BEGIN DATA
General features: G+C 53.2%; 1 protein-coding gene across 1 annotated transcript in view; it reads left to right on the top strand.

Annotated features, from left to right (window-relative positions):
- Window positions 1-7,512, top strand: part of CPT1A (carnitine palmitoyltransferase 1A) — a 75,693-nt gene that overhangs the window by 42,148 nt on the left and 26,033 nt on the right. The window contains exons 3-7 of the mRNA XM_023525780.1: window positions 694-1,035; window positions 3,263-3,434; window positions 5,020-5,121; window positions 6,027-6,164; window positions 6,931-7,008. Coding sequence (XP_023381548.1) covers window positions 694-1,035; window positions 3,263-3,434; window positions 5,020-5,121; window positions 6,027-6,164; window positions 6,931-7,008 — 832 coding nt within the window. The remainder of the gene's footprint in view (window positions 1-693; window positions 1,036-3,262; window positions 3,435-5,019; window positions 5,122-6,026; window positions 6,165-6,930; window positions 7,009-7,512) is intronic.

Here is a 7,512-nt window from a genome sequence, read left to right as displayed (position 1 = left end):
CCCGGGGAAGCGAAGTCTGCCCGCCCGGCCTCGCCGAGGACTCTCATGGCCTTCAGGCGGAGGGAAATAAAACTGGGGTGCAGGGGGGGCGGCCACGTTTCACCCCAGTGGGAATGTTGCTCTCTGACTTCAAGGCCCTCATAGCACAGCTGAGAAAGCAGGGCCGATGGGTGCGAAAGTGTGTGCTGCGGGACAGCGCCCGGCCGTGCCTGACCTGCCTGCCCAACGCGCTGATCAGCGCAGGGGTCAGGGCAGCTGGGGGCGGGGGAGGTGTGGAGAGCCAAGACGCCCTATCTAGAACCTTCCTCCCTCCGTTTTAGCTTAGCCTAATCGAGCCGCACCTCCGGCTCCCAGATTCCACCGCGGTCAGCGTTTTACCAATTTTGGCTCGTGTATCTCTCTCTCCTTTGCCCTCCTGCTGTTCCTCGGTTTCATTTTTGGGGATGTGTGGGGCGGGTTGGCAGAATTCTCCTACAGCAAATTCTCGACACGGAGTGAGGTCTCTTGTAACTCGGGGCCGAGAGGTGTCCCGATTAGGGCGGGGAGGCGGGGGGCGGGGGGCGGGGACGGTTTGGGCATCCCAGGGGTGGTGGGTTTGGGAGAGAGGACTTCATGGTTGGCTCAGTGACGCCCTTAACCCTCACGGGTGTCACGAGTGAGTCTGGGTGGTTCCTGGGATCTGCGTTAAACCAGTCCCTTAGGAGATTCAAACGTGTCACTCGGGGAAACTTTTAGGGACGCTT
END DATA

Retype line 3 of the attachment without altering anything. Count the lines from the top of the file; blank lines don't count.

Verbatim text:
- Window positions 1-7,512, top strand: part of CPT1A (carnitine palmitoyltransferase 1A) — a 75,693-nt gene that overhangs the window by 42,148 nt on the left and 26,033 nt on the right. The window contains exons 3-7 of the mRNA XM_023525780.1: window positions 694-1,035; window positions 3,263-3,434; window positions 5,020-5,121; window positions 6,027-6,164; window positions 6,931-7,008. Coding sequence (XP_023381548.1) covers window positions 694-1,035; window positions 3,263-3,434; window positions 5,020-5,121; window positions 6,027-6,164; window positions 6,931-7,008 — 832 coding nt within the window. The remainder of the gene's footprint in view (window positions 1-693; window positions 1,036-3,262; window positions 3,435-5,019; window positions 5,122-6,026; window positions 6,165-6,930; window positions 7,009-7,512) is intronic.